Henry Foulis

Born: Henry Foulis was born in 1635 at Ingleby Greenhow. He was the second son of Sir Henry Foulis, second baronet of Ingleby and Mary Layton, daughter of Sir Thomas Layton of Sexhow.

Educated: He graduated from Queen’s College, Oxford in 1657 and became a Fellow of Lincoln College, Oxford. There he met Nathaniel Crewe who later became Bishop of Durham.

Married: Henry Foulis never married.

Family:  He had no children.

Home: His early years were spent partly at Ingleby and partly in Scotland. He seems to have lived most of his later life in Oxford.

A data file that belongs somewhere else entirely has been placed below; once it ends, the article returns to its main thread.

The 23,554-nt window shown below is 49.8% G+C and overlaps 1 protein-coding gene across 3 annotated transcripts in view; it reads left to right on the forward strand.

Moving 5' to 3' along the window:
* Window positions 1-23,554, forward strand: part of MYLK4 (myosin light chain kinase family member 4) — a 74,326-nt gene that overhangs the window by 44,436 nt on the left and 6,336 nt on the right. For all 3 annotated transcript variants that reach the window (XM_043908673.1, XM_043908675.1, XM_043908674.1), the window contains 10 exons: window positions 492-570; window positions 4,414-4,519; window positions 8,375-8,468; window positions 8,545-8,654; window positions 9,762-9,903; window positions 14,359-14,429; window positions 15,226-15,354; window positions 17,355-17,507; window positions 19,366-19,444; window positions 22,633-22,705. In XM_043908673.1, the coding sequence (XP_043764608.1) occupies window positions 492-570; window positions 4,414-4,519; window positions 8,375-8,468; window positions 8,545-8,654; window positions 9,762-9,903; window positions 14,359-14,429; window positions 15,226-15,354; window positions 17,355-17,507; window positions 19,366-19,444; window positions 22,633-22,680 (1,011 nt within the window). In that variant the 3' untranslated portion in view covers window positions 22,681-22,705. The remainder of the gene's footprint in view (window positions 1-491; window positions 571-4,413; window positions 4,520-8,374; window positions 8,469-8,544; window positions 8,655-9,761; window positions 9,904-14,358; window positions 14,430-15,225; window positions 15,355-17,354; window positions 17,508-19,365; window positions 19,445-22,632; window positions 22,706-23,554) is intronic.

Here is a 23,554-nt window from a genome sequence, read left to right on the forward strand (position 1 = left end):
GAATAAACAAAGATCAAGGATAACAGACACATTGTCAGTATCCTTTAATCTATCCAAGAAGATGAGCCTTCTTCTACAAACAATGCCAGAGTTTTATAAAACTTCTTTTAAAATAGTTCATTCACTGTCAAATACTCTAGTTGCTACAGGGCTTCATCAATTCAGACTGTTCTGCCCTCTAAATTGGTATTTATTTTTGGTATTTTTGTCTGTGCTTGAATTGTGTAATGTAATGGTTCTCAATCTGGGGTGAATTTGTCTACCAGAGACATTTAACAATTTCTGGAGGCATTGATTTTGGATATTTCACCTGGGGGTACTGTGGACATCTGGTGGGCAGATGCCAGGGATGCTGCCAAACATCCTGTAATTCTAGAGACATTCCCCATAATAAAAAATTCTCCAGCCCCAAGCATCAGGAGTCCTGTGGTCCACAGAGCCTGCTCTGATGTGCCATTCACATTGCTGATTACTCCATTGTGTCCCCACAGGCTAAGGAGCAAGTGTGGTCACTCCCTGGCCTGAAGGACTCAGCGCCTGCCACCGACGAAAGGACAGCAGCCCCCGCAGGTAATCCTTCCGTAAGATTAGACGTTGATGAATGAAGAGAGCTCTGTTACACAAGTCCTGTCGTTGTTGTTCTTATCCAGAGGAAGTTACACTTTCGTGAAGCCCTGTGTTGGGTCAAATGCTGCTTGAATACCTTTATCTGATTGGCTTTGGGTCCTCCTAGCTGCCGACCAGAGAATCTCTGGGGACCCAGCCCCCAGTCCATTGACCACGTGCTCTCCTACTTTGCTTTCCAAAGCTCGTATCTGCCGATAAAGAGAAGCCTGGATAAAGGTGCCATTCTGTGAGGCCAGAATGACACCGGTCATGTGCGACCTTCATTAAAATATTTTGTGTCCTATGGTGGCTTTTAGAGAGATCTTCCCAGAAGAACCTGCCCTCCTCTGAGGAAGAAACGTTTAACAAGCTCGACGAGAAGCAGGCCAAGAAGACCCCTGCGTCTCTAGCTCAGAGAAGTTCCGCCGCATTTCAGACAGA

Known for: Despite growing up in a family with Presbyterian and Parliamentarian leanings, Henry Foulis became a Royalist supporter and an Anglican. He is known for controversial writings. In 1662 he wrote “The History of the Wicked Plots and Conspiracies of our Pretended Saints”. In 1671 he wrote “The history of the Romish treasons and usurpations”. The first book attacked Presbyterians; the second attacked Papists. The antiquary Anthony Wood, who knew Henry Foulis, said that his first book was widely read in country churches.

Died: Henry Foulis died on 24th December 1669, while still in his early thirties, and was buried at St. Michael’s Church in Oxford.

Further Information: “The History and Antiquities of Cleveland” John W. Ord (1846)

Dictionary of National Biography